PHOTO: Lynsey Grosfield
Lynsey Grosfield
March 9, 2016

Certain plants are adapted thrive in soils that have an acidic pH—that is, a pH below 7—and cultivating them means paying attention to soil chemistry. Often, these plants are called “ericaceous,” because many of them are, or resemble, members of the widespread Ericaceae family. The prototypical representative of this botanical family is heather (Erica spp.), but it also includes a diversity of other well-known and commercially or horticulturally valuable plants:

  • cranberries
  • blueberries
  • huckleberries
  • azaleas
  • mountain laurels
  • gaultherias
  • rhododendrons

More broadly, acid-loving plants are called “calcifuges.” The name, meaning “to flee from chalk,” references their intolerance of alkaline or lime-heavy soils, which are full of carbonite.

What Makes Soil Acidic?

acidic garden
Lynsey Grosfield

Acidic soils result from a variety of environmental circumstances. They’re often found in areas of high precipitation, for example, because rainwater is slightly acidic and leaching can acidify soil. Areas with an abundance of organic matter, such as heaths, bogs or forests, can also be acidic because the carbon dioxide resulting from decomposition reacts with water to create carbonic acid. Further, acidic soils can be found near certain mineral deposits or under certain plants, like conifers, known to acidify the soil beneath them.

In chemistry terms, acidic soils are characterized by an excess of hydronium and aluminium ions. The chemical makeup of these soils interacts with the nutrient uptake of—as well as forms of nutrients available to—the plants that grow in them.

Cultivating a sustainable garden of low-pH-loving plants is a matter or understanding these environmental processes on a basic level and recreating them with yearly soil inputs. In horticultural practice, this has typically been accomplished with the use of packaged peat or histosols, which contain partially decayed vegetation and sphagnum moss. A brick of the stuff is typically used to plant landscape favorites, like blueberries and rhododendrons, with top-dressings following in the years after.

Peat, however, is mined unsustainably from delicate biomes that are among the world’s most important carbon sinks. Sustainable alternatives to peat include:

  • leaf mulch (especially oak leaves—their high lignin content means they take a long time to break down)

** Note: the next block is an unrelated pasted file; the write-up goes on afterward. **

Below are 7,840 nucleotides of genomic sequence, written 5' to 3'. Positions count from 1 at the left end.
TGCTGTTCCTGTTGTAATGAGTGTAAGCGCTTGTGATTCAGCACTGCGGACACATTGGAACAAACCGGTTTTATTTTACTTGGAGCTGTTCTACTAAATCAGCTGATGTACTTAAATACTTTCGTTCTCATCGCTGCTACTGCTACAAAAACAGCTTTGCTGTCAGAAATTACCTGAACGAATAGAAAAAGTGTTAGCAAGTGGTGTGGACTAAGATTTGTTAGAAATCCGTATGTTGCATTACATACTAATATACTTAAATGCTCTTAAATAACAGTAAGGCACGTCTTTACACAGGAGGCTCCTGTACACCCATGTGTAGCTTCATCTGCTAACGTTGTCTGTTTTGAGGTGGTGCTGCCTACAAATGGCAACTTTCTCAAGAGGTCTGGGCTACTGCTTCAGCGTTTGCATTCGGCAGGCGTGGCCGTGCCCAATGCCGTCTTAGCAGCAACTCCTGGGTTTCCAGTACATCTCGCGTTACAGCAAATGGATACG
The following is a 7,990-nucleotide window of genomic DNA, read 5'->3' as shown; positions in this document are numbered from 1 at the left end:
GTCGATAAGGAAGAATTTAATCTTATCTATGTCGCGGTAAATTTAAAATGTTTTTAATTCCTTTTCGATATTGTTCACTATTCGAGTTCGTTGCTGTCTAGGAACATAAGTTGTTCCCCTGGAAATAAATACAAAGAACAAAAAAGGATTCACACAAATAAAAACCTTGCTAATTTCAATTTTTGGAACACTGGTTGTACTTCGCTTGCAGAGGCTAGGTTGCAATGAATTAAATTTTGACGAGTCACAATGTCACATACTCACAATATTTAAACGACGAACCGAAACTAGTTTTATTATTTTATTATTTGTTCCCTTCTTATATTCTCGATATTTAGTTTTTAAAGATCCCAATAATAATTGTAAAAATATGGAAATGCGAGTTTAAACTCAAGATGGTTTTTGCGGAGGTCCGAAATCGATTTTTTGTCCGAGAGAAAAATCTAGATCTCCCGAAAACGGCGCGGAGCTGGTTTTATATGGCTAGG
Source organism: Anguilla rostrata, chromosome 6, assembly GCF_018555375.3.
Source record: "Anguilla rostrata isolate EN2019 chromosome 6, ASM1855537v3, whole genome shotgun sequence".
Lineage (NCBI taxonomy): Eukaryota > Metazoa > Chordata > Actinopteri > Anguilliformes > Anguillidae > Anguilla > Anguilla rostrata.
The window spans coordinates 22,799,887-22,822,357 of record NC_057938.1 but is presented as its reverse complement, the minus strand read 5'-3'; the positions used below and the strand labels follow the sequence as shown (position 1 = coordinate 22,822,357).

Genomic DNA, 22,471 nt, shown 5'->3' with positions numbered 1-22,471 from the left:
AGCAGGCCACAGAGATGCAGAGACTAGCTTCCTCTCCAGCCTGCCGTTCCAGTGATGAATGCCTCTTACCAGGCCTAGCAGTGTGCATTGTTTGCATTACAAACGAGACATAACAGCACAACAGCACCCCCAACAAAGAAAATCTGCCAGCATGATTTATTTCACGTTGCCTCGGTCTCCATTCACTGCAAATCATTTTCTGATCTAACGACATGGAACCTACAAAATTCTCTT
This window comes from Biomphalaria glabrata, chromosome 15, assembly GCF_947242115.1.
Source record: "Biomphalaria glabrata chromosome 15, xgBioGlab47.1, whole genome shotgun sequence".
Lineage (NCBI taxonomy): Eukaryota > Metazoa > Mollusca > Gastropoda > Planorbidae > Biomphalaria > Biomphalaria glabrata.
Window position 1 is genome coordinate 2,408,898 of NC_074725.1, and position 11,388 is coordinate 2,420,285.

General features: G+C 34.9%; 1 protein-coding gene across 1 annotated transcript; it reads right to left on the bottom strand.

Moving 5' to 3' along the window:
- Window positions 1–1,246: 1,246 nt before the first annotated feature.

• coffee grounds
  • conifer needles
  • coconut coir
  • conifer chip mulch

These carbon-heavy additives also result in a soil that is lower in bioavailable nitrogen because the organisms that decompose carbon use nitrogen in order to break it down. Accordingly, plants that prefer acidic soils also often prefer nitrogen-poor soils, so adding layers of carbon-heavy material year after year will help maintain the soil.

In terms of selecting plants for an acidic garden, there are many options, depending on your climate. As mentioned, plants in the Ericaceae family usually thrive in these kinds of soils, as do most conifers and plants that typically grow in heaths or on forest floors. Looking around in the local biome can give some clues as to which local plants require an acidic soil.

A Bog Garden

I built a little acidic “raised bog garden” last year, and focused exclusively on edibles. An edible low-pH garden for USDA zones 4 through 8 can include:

  • Highbush Blueberry (Vaccinium corymbosum) cvs. “Julia,” “Augusta” and “Septa”
  • Wintergreen/Teaberry (Gaultheria procumbens)
  • Plum Yew/Cowtail Pine (Cephalotaxus harringtonii)
  • Spicy Wintergreen (Gaultheria miqueliana)
  • Bilberry/Whortleberry/European Blueberry (Vaccinium myrtillus)
  • Lingonberry/Mountain Cranberry/Cowberry (Vaccinium vitis-idaea)
  • Crowberry (Empetrum nigrum)
  • Bearberry/Kinnickinnick/Pinemat Manzanita (Arctostaphylos uva-ursi)
  • Nagoonberry (Rubus arcticus x stellarcticus)
  • Bunchberry/Quatre-temps, Crackerberry, Creeping Dogwood (Cornus canadensis)

Maintenance: Testing your Soil

soil test
Ryo Chijiiwa/Flickr

After planting, a garden with acidic soil requires a little attention to soil detail in order to maintain healthy growth. Many of the plants mentioned above are what are called “dwarf shrubs,” which are very slow- and low-growing plants that will have a hard time out-competing more aggressive vegetative growth. Keeping the soil nitrogen level low and the acidity high can deter the growth of competitor plants that will crowd or shade out dwarf shrubs.

A basic soil pH and soil nitrogen test kit—either paper strips or a probe—is all that is needed to keep an eye on soil chemistry. These kinds tests are worthwhile in almost every kind of garden—not just acidic ones. Understanding and maintaining different kinds of soil chemistry in different areas of the garden is one of those skills that can take the health and cohesion of any landscape to the next level.


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